Seinfeld (1989–1998)
8.5/10
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4 user 2 critic

The Burning 

Elaine finds out that Puddy is religious. Kramer pretends to have gonorrhea. Jerry's new girlfriend has a tractor story to tell him. George wants everyone at work to like him.

Director:

Andy Ackerman

Writers:

Larry David (created by), Jerry Seinfeld (created by) | 2 more credits »
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Cast

Episode complete credited cast:
Jerry Seinfeld ... Jerry Seinfeld
Julia Louis-Dreyfus ... Elaine Benes
Michael Richards ... Cosmo Kramer
Jason Alexander ... George Costanza
Patrick Warburton ... David Puddy
Danny Woodburn ... Mickey Abbott
Daniel von Bargen ... Kruger (as Daniel Von Bargen)
Cindy Ambuehl ... Sophie
Henry Woronicz ... Father Curtis
Ursaline Bryant Ursaline Bryant ... Dr. Wexler
Daniel Dae Kim ... Student #1
Alex Craig Mann ... Student #2
Brian Posehn ... Artie
Alec Holland Alec Holland ... Co-Worker #1
Suli McCullough Suli McCullough ... Co-Worker #2
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Storyline

Jerry is stunned to learn that his new girlfriend has a mysterious "tractor story" that she is not telling him. Kramer and Mickey act out symptoms for medical school students, but Kramer gets repeatedly typecast. George perfects the showmanship art of going out on a high note during meetings at Kruger. Meanwhile, Elaine is stunned to learn that Puddy is religious, and he informs her that she's going to hell. Written by halo1k

Plot Summary | Add Synopsis

Genres:

Comedy

Certificate:

PG | See all certifications »
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Details

Country:

USA

Language:

English

Release Date:

19 March 1998 (USA) See more »

Company Credits

Show more on IMDbPro »

Technical Specs

Runtime:

Sound Mix:

Stereo

Color:

Color

Aspect Ratio:

4:3
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Did You Know?

Trivia

Elaine (Julia Louis-Dreyfus) reveals she's an Atheist in this episode, yet back in episode 6.19, Seinfeld: The Doodle (1995), we see her bless herself just prior to entering Jerry's (Jerry Seinfeld) apartment as it's in the process of being fumigated. See more »

Goofs

When Elaine and Puddy go to see the Catholic priest, the sign in the exterior shot of the church says "St. Luke's Lutheran Church". It is not a Catholic church. See more »

Quotes

David Puddy: You stole my Jesus fish!
See more »

Connections

Referenced in Half in the Bag: Once Upon a Time in Hollywood (2019) See more »

Soundtracks

Seinfeld Theme Song
Written by Jonathan Wolff
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User Reviews

it's very positive..
1 July 2019 | by Arth_JoshiSee all my reviews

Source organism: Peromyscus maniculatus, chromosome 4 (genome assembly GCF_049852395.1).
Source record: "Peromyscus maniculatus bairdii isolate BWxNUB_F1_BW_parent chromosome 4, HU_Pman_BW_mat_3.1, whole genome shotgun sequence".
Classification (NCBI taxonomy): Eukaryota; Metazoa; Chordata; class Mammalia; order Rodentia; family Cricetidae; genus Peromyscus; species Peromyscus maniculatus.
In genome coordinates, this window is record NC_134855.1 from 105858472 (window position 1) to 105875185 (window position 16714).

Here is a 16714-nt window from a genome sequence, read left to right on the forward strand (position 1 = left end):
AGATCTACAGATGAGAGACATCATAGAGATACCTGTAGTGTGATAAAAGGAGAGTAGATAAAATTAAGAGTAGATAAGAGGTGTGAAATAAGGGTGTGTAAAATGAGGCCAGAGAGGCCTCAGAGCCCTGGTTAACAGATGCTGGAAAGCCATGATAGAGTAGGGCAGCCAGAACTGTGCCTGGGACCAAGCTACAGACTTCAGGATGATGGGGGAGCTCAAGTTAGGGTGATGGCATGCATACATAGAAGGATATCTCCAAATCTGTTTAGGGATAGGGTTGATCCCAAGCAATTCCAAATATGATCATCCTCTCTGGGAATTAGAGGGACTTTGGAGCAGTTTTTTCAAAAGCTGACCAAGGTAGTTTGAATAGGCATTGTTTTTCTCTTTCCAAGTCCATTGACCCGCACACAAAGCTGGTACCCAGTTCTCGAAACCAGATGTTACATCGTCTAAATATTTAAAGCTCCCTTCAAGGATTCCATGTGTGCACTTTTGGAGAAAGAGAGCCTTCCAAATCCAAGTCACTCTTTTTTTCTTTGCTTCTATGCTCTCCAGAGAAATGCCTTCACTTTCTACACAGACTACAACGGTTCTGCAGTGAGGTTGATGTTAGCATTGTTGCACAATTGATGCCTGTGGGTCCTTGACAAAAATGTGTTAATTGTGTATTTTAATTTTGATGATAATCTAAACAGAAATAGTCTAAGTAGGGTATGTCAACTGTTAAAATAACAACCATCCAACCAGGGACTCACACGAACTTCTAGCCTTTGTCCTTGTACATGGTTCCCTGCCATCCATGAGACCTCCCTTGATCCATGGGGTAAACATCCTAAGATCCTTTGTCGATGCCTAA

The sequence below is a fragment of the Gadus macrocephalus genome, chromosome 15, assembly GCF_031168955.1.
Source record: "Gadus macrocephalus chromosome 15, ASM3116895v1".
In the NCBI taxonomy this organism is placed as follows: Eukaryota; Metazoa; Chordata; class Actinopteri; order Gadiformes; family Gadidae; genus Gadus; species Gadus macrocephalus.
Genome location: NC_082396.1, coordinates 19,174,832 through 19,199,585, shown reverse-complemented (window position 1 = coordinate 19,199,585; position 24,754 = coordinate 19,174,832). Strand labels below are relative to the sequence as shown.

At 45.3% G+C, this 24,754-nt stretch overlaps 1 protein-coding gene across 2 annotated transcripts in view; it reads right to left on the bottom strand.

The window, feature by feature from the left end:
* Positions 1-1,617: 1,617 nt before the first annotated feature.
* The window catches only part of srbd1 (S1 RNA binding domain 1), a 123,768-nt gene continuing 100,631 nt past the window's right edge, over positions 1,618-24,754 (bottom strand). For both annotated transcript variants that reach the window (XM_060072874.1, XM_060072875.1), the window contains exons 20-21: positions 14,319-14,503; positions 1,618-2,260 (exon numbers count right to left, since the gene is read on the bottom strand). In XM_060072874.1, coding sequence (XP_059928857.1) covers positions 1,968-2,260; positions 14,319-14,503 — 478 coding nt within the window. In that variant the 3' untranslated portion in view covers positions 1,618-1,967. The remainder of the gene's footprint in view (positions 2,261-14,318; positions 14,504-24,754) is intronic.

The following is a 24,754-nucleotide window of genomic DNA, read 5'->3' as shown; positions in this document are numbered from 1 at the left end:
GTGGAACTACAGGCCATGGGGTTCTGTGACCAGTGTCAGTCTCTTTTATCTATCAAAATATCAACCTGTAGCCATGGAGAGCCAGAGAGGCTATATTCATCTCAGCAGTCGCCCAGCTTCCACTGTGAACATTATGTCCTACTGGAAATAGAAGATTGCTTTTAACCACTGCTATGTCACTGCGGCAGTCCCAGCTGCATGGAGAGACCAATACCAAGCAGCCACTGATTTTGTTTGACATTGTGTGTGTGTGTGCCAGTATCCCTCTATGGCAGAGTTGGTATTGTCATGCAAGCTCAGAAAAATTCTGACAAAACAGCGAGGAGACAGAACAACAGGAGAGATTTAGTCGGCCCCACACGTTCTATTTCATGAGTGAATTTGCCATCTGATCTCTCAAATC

Seinfeld

Larry David and Jerry Seinfeld, the creators, of the dream sitcom for every stand up artist is the milestone set as an example on how to use your humor as a part of narrative. The series was clearly ahead of its time and fixated within that time limit when it was aired- or maybe not even then. This is how the series both remains timeless and also fails to test against time. The concept of the series- in fact there is an episode, where the series takes an almost meta turn, whispering the secretive meeting held within the confound of NBC walls about the pitch- is to just joke, just talk, analyse with a mockery tone, bombing brutally on a subject from the most privileged position under that circumstances. There is no storyline, no character development, no arc, no rhythm to follow. Usually, a film like such becomes more than a film with such an idea; take the Life Of Brian series. And similarly the series refuses to participate in the expected or not even expected aspects of the storytelling.

There is no end, no beginning, it captures a brief period with an agenda in mind that you will have the time of your life. But this is where this coherent plan backfires. First the runtime itself. Something so monotonous cannot withhold its audience for nine years. It is simply preposterous. For the style of the joke, the humor, the vocab of these characters, if as-planned is intended to be the same, will grow natural or normal to the viewers. This makes the relationship between the viewers and the characters, similar to what the viewers have in the outer world, maybe a friend or a family member.

Basically it would never be interesting, sure some cases would come up, just as chapters does in here, but that too will carry the momentum of just that brief period of screentime. Another major challenge it faces is, in order to stay far away from the textbook sitcom structure, the character has to and does deny on getting on or blending in with the society. Now that's fine. But in order to last longer they had to create an unfair world that takes uncalled detours just for the laughs, ignoring both emotional and ethical aspect of it, resulting into a physical distance that you, as an audience, carry for the rest of the series. By the end, it gets difficult to survive and something so beloved, something so smart, Seinfeld is left under a dry heap of jokes.

The Burning

Louis-Dreyfus is tapped in on the ring and she is told to lead forward. As her track keeps disappointing perpetually, you are bound to direct towards Anderson's light footed and obsessive case back in his office.


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